An agreement has been reached to move Easter to April 1, “whatever day of the week that might happen to be”. A committee has been meeting several times a year for three years. It has had representatives from the Vatican, Eastern Orthodoxy (2 reps: Constantinople and Moscow), the Copts, Armenians, Anglicans, and The World Council of Churches (2 reps). The Vatican provided the chair: Cardinal Kurt Koch (of the Pontifical Council for Promoting Christian Unity) and also secretarial support. The date chosen is the average date that Easter Day has fallen on since 326AD (the year after the agreement at the Nicene Council).
Pope Francis has been working very hard behind the scenes since his announcement on June 19, 2015 to seek a new way forward. Churches have, for too long, had different dates for Easter. The breakthrough came with the abandonment of the Nicene formula and a return to a principle that Eusebius of Caesarea wrote about in his Church History (V, xxiii). In the dioceses of Asia, according to an ancient tradition, they celebrated Easter not on a Sunday, but they celebrated (ἐπὶ ταῖς τοῦ σωτηρίου Πάσχα ἑορταῖς) on whatever day of the week it fell on the Lunar Calendar they were following.
Rows over the correct date for Easter began as early as the Second Century A.D. And discussion and disagreement over the best method of computing the date of Easter Day has been ongoing and unresolved for centuries. Different Christian denominations continue to celebrate Easter on different dates. This year, for example, Western and Eastern Easter are a week apart. The compromise of the new agreement has both East and West giving up their long-held protocols for calculating Easter Day.
Initial attempts to come to an agreement about how to implement, in an agreed way, the system decided at the Council of Nicaea (325 AD) had come to nought. It has actually been the decline in Western appreciation of Christianity that helped lead to this major new development. Increasingly, Sunday is just another day – shops are open; people go to work. In some countries, that has always been the case. In Western, post-Christian countries, that is increasingly becoming the norm. In New Zealand, as just one example, the Easter Trading laws have recently been changed to allow for trading on Easter Day.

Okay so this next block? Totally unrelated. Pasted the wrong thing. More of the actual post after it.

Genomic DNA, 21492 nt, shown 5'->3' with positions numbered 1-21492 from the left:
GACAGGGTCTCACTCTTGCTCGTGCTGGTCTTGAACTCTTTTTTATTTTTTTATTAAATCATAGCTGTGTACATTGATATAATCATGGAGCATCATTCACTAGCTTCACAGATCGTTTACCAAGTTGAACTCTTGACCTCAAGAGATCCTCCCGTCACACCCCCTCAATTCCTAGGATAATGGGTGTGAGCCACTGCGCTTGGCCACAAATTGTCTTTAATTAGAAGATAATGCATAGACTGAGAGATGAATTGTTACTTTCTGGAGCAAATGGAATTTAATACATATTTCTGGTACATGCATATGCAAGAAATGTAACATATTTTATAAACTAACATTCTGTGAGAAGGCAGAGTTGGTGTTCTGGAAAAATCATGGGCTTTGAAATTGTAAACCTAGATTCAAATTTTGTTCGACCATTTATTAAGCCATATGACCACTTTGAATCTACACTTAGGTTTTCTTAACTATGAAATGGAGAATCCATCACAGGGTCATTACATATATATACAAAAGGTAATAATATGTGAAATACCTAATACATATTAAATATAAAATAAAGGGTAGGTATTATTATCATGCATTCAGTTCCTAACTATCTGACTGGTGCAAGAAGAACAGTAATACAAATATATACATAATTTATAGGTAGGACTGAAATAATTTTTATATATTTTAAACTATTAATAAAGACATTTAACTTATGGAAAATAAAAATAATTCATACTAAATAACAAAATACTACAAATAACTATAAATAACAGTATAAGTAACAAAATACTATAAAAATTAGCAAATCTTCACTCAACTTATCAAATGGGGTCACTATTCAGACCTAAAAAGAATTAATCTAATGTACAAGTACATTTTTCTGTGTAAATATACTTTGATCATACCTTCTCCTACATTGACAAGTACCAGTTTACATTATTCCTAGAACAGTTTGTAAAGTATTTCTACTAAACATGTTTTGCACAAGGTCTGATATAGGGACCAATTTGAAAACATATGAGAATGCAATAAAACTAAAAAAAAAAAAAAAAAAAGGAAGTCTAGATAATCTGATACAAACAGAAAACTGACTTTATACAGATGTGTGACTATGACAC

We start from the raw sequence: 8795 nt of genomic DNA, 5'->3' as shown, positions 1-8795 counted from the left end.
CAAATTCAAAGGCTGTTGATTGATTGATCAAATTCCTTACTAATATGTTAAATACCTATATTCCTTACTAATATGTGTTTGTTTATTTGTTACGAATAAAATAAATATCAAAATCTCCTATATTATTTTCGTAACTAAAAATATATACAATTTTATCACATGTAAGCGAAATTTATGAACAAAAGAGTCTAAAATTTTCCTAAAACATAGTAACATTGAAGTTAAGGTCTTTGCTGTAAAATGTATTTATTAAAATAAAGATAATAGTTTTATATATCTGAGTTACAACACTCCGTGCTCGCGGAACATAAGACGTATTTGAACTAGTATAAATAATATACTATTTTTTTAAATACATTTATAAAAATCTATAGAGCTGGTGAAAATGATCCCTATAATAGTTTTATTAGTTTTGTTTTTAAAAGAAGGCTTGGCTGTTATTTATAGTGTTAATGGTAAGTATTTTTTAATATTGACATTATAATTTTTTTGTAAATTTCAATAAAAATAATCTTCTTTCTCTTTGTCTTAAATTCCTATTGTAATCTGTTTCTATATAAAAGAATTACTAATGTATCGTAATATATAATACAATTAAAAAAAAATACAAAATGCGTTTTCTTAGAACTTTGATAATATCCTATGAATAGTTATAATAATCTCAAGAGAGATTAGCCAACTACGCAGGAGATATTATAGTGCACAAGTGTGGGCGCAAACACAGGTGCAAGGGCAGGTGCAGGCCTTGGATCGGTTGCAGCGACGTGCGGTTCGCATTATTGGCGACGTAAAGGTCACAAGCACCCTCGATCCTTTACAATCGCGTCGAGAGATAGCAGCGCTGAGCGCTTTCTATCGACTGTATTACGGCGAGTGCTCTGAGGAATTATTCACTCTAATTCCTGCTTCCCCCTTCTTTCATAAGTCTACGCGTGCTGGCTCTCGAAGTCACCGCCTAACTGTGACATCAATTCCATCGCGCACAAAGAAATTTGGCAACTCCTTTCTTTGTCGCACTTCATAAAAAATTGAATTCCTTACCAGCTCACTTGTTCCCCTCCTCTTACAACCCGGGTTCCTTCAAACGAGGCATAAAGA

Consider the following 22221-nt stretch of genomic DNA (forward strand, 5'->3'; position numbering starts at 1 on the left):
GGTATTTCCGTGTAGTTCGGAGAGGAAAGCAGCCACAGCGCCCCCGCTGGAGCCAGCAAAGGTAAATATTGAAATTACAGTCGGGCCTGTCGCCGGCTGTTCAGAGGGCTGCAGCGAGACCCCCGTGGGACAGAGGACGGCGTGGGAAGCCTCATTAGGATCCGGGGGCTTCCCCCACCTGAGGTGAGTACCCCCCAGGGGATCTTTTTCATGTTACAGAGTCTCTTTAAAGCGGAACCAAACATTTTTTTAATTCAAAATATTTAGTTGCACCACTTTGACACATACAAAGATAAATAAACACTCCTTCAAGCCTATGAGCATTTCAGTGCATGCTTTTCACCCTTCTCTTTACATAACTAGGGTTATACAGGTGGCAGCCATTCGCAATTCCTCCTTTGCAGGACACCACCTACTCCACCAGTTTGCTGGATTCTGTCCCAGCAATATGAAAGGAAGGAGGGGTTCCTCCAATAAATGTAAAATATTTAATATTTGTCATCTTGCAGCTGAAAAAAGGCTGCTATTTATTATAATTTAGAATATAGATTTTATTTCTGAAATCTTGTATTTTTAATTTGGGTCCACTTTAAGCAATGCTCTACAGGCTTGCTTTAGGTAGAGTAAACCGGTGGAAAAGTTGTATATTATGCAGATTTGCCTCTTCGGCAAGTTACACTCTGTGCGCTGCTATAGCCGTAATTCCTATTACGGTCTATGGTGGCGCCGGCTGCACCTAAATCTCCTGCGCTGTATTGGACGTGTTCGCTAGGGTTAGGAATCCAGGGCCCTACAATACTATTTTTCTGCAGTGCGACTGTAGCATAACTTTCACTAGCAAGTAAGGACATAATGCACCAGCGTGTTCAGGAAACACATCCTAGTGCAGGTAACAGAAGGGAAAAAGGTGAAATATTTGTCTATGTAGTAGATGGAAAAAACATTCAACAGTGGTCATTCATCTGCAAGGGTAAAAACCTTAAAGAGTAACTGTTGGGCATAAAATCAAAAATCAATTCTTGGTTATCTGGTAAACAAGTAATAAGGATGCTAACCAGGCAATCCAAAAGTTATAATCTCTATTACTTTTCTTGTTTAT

Lots of churches, currently, choose to “Sundayise” (move it to the nearest Sunday) feasts like Epiphany (January 6) and All Saints (November 1). In the same way, the agreement suggests churches will, from now on, be able to choose to celebrate Easter on the Sunday closest to April 1.
Flow-on details have yet to be decided. Ash Wednesday is likely to be changed to “Ash Day” – it is not lost on the committee that Ash Day will fall on the very popular Valentine’s Day (February 14), reconnecting, they hope, the central point of Lent being about love rather than “giving things up”. The suggestion is that Ash Day will be able to be “Wednesdayised” (celebrated on the nearest Wednesday).
Obviously, “Palm Day” (a week prior to Easter Day) will always coincide with the Annunciation (March 25). It, too, will be able to be Sundayised. And the parallels between the Annunciation and Christ’s humble entry into God’s holy city and temple have made this a very exciting fusion.
Ordinary, non-churchgoing people will find little changes. The majority of people, including most churchgoers, had no real idea anyway how the date of Easter was derived. Countries will need to decide how to organise holidays, but the fixing of Easter on its average date that it has occurred over the centuries will simplify things for everyone.
Lots of members of the committee, of course, are well aware that its decision will, at first, result not in the current two celebrations most years of Easter Day (Western and Eastern), but that there will now be three (Western; Eastern; April 1 – whatever day that falls on – and, one could argue, the Sundayised version of that as a fourth option). However, they are convinced that the “traditional” Western and Eastern will drop away to become less and less significant as society becomes increasingly secular, and that, in the end, this “average date of Easter” will, except for a small minority, win the day for Christians and non-Christians. Individual denominations will have to follow their own decision-making processes to decide when they begin using the agreed new dating; Pope Francis has indicated that, for Roman Catholicism, that decision will be made at the local Episcopal Conference level.
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